My slow cooker recipe for beef curry is rich and warming with the tenderest meat and a sumptuous savoury tomato gravy. It’s perfect for making ahead of time and almost entirely hands-off for when you have something better to do than cook.
Slow cooker beef curry recipe
Forget about ordering in. This slow cooker beef curry recipe is a mouth-watering Indian dish with warming spices and melt-in-the-mouth meat.
We love this curry, whether it’s a Saturday night treat or an after work supper. Enjoy it with all the classic accompaniments of pilau rice or flat breads, chutneys and poppadums. It’s the perfect dish to cook in advance, whether you are expecting company or a busy week.
This beef curry, like all slow cooker recipes, benefits from long, slow cooking that allows the flavours to develop and tenderises the meat. Meals made in the slow cooker are ideal for batch cooking. We like to make a large batch so there’s some for the freezer. That way, any night can be a curry night.
Despite what you may think, beef curry recipes are an authentic part of Indian tradition. While the majority of Indians are Hindu and avoid eating beef, India has a long history of cultural and religious diversity. You might be tempted to think that beef curry is an invention of the British in India, but that is not the case.
While it is illegal to sell beef in some states, in others beef and buffalo meat are part of the food heritage, and this combination of flavours is part of a long tradition. If you’ve never eaten beef in a curry before, why not give it a try?
Why make slow cooker beef curry?
- This recipe is very simple.
- It is full of flavour – rich intense curry gravy and tender, delicious beef.
- Made in the slow cooker, it is largely hands off. All you need is about 10 minutes hands on time at the start.
- It is adaptable, so you can easily adjust the spice level to suit your taste.
- It is great for batch cooking. Fill the freezer and you need never waste money on takeaway. (In fact it is even better when made ahead and reheated)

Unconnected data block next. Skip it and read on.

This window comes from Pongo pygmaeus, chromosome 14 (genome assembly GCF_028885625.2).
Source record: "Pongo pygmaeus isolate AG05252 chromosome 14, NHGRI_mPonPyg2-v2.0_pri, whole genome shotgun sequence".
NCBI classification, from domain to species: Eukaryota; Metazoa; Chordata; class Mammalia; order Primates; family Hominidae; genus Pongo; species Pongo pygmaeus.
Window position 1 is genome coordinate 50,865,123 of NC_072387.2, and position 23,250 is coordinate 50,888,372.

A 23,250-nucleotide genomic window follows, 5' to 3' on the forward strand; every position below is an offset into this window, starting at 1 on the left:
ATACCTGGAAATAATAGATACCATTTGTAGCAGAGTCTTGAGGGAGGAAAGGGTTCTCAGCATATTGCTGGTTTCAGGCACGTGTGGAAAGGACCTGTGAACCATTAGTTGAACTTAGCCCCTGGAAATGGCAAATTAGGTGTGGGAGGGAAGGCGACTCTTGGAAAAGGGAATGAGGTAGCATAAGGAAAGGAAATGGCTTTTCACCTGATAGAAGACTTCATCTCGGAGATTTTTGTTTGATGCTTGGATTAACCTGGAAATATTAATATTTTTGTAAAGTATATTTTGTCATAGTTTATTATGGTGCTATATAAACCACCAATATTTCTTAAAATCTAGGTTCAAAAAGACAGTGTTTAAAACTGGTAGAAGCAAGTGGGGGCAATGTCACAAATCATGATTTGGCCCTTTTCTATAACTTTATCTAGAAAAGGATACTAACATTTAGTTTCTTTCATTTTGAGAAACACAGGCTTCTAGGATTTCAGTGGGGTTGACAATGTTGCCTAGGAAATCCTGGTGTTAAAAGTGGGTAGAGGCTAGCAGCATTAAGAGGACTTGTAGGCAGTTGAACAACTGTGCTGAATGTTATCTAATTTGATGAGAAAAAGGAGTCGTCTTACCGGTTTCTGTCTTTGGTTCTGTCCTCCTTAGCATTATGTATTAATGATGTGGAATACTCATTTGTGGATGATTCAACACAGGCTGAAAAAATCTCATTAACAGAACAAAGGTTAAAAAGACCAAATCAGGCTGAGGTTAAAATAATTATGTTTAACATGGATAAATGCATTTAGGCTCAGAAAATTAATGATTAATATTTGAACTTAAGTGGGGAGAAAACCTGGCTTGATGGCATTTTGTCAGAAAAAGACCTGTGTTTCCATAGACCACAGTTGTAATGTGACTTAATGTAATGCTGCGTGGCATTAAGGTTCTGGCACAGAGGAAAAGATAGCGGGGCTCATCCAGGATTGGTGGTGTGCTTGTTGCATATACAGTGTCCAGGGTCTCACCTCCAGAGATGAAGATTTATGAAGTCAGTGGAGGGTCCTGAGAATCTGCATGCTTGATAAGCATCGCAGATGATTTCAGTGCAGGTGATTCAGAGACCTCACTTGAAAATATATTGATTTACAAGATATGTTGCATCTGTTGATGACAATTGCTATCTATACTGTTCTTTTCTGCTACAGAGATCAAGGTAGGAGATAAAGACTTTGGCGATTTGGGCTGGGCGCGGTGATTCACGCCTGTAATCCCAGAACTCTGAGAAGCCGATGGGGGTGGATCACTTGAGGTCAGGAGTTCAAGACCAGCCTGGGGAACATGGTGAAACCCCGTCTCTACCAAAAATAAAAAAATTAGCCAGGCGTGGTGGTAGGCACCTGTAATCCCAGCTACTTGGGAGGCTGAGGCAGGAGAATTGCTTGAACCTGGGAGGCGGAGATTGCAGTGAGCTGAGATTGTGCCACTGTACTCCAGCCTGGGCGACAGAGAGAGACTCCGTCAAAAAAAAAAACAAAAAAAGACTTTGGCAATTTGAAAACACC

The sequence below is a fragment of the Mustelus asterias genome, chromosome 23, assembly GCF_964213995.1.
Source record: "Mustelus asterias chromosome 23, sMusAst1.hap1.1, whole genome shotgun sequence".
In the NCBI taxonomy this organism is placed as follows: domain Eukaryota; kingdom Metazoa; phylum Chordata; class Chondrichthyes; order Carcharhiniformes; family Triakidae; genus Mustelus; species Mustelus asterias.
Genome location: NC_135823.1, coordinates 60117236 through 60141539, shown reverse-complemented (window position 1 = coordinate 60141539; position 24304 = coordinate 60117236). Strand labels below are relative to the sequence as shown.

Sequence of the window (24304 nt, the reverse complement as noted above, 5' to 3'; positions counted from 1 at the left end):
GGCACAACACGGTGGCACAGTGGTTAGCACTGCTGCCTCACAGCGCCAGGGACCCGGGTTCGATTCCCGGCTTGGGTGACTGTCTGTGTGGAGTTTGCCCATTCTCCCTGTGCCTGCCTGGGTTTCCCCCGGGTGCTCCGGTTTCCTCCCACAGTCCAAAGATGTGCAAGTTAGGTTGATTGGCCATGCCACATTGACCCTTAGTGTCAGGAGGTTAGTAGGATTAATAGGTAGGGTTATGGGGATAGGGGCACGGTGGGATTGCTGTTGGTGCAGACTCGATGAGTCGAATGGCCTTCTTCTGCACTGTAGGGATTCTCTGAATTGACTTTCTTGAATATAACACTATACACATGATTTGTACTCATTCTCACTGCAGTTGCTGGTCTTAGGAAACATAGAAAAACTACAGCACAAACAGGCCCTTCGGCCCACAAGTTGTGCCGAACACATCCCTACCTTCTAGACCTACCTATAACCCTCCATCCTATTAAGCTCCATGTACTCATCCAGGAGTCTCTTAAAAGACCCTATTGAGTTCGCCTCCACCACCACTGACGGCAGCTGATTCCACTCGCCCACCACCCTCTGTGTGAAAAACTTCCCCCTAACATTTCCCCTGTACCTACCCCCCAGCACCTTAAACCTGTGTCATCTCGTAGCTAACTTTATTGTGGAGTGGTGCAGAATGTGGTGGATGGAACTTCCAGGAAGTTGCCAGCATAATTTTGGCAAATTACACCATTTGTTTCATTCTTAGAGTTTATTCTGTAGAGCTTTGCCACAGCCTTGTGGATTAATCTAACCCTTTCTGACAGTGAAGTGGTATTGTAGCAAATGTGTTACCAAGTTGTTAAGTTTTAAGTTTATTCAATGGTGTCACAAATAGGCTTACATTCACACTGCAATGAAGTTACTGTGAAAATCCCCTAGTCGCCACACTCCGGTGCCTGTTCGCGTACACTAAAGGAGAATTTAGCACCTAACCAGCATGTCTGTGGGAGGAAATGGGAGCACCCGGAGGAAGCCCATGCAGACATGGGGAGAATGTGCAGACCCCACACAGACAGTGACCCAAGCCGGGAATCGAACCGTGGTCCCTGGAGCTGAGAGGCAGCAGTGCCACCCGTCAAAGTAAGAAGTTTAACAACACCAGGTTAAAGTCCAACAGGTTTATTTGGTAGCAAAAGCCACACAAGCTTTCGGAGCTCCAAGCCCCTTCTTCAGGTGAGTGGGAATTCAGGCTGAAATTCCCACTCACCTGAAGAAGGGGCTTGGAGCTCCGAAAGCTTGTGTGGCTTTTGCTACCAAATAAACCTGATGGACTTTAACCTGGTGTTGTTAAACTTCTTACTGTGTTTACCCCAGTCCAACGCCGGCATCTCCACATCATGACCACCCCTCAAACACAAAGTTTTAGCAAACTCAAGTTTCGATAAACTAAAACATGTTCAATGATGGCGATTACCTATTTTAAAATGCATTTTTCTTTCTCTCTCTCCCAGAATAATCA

Slow cooker beef curry ingredients
- Beef – I tend to use diced braising/stewing beef, something with about 10–15% fat. Don’t be too health conscious – you want a little fat in a slow cooked recipe. If you are using very lean beef, add a little butter to the pot. There’s no fat from coconut milk in this curry, so a little butter won’t hurt.
- Spices – I use a curry powder, garam masala, chilli flake (this is the outside of the chillies without the seeds so adds lots of lovely rich chilli flavour without the heat), paprika, cumin, cardamom and cinnamon.
- Ginger – I much prefer to buy a ginger root, rather than dry powder. I freeze it and grate from frozen whenever I need it, and there is not need to peel it either.
- Onion and Garlic – I usually have onions at the bottom of the fridge, but you can also use a handful of frozen chopped onion. Simply fry from frozen
- Canned Tomatoes and Tomato Puree – The tomatoes can be chopped or whole. Whole ones will fall apart as they cook, so there’s no need to chop them.
Buying a reasonable brand (but not the most expensive) is well worth the extra few pennies. If you are using cheap tomatoes, add a little tomato puree/paste and a spoon of sugar to both enrich and counteract the acidity of under-ripe tomatoes. You could also use passata here, or even a jar of tomato pasta sauce as long as it isn’t full of Italian herbs.
- Beef Stock – A cube or stock pot is all you need. If using a cube, make it up into a thin paste with just a little water.
- Butter – This is optional, but it adds a lovely texture and richness for that proper British Indian Restaurant style finish to the curry, and it does make a big difference if your meat is very lean. Leave it out or add a little coconut oil if preferred.
- Spinach – Again, this is optional, but very much worthwhile. It’s delicious with the beef and one of your daily veg. It also means your curry will be packed with iron. A supermarket packet of spinach will wilt down into the sauce very easily.
Which cut of beef is the best for slow cooker curry?
I would use diced braising or stewing steak this slow cooker beef curry recipe. This is usually a tougher cut like skirt, flank or chuck. One of my preferred cuts is shin – which is perfect for long slow cooking.
When slow cooking beef don’t be swayed by health concerns to pick the leanest cut – you want some fat in there for both flavour and texture. About 10-15% fat is perfect.
If you use very lean meat, add a knob of butter to the pot. It will really help the texture and give you that velvety restaurant quality to the sauce.